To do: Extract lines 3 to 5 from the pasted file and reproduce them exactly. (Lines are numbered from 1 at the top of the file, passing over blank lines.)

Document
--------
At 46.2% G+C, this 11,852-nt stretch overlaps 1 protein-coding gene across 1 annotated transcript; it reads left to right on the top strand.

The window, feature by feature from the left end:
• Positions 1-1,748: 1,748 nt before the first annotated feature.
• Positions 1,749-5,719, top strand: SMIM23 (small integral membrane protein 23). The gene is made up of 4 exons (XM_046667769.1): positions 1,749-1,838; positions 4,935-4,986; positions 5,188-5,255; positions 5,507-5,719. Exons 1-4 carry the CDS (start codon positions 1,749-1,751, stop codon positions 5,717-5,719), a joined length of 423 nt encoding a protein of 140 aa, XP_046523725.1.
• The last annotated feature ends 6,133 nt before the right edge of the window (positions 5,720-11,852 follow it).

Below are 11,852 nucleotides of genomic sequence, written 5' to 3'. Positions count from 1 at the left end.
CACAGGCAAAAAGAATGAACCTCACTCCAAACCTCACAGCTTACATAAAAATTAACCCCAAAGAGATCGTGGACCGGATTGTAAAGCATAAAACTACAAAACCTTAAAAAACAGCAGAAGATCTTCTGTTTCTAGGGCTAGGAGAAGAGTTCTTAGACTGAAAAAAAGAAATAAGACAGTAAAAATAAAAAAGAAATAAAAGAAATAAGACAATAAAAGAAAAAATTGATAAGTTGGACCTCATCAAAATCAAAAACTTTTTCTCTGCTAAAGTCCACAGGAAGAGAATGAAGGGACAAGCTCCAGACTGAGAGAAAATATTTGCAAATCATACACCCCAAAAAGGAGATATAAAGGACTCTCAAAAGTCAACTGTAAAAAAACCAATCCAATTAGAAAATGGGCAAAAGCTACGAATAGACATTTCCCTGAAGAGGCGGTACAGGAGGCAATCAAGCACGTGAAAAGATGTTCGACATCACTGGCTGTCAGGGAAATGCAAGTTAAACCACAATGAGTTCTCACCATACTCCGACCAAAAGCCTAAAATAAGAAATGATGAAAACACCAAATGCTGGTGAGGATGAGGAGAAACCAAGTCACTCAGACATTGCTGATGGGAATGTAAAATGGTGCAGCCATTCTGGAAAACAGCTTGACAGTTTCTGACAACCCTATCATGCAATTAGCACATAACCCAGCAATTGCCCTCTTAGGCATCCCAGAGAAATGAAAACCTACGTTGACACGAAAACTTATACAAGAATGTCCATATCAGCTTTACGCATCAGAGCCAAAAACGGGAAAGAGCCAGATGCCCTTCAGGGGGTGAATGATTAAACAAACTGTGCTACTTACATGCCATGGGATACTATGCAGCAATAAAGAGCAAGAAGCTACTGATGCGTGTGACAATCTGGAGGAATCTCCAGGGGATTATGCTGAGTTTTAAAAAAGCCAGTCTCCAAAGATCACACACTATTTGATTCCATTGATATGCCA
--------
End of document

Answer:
• Positions 1-1,748: 1,748 nt before the first annotated feature.
• Positions 1,749-5,719, top strand: SMIM23 (small integral membrane protein 23). The gene is made up of 4 exons (XM_046667769.1): positions 1,749-1,838; positions 4,935-4,986; positions 5,188-5,255; positions 5,507-5,719. Exons 1-4 carry the CDS (start codon positions 1,749-1,751, stop codon positions 5,717-5,719), a joined length of 423 nt encoding a protein of 140 aa, XP_046523725.1.
• The last annotated feature ends 6,133 nt before the right edge of the window (positions 5,720-11,852 follow it).